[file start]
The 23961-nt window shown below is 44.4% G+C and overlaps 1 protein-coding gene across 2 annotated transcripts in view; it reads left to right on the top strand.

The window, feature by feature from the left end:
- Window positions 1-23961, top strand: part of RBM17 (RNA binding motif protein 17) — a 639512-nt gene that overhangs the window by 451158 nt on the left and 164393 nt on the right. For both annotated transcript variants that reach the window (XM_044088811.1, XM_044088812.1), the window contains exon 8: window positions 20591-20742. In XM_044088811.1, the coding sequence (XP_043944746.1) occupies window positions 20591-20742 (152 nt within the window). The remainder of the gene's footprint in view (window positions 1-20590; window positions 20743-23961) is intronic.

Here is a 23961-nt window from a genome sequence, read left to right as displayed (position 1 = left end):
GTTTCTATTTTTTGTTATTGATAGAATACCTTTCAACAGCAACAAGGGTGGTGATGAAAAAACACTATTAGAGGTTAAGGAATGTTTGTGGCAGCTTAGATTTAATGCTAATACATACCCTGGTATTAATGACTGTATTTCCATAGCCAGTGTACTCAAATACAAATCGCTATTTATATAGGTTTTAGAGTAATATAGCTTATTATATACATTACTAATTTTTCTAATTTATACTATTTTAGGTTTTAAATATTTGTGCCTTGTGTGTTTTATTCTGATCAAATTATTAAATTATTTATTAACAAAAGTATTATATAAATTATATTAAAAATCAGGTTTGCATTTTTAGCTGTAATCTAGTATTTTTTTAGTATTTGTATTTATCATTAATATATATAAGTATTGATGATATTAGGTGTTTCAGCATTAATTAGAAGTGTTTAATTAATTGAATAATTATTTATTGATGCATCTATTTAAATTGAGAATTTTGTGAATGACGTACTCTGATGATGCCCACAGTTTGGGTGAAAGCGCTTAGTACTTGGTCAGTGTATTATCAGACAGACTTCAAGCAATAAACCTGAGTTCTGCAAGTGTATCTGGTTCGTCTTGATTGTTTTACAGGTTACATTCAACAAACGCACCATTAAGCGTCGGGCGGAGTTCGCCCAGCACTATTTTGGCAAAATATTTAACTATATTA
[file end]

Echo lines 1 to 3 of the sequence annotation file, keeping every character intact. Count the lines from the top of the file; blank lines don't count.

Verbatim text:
The 23961-nt window shown below is 44.4% G+C and overlaps 1 protein-coding gene across 2 annotated transcripts in view; it reads left to right on the top strand.

The window, feature by feature from the left end:
- Window positions 1-23961, top strand: part of RBM17 (RNA binding motif protein 17) — a 639512-nt gene that overhangs the window by 451158 nt on the left and 164393 nt on the right. For both annotated transcript variants that reach the window (XM_044088811.1, XM_044088812.1), the window contains exon 8: window positions 20591-20742. In XM_044088811.1, the coding sequence (XP_043944746.1) occupies window positions 20591-20742 (152 nt within the window). The remainder of the gene's footprint in view (window positions 1-20590; window positions 20743-23961) is intronic.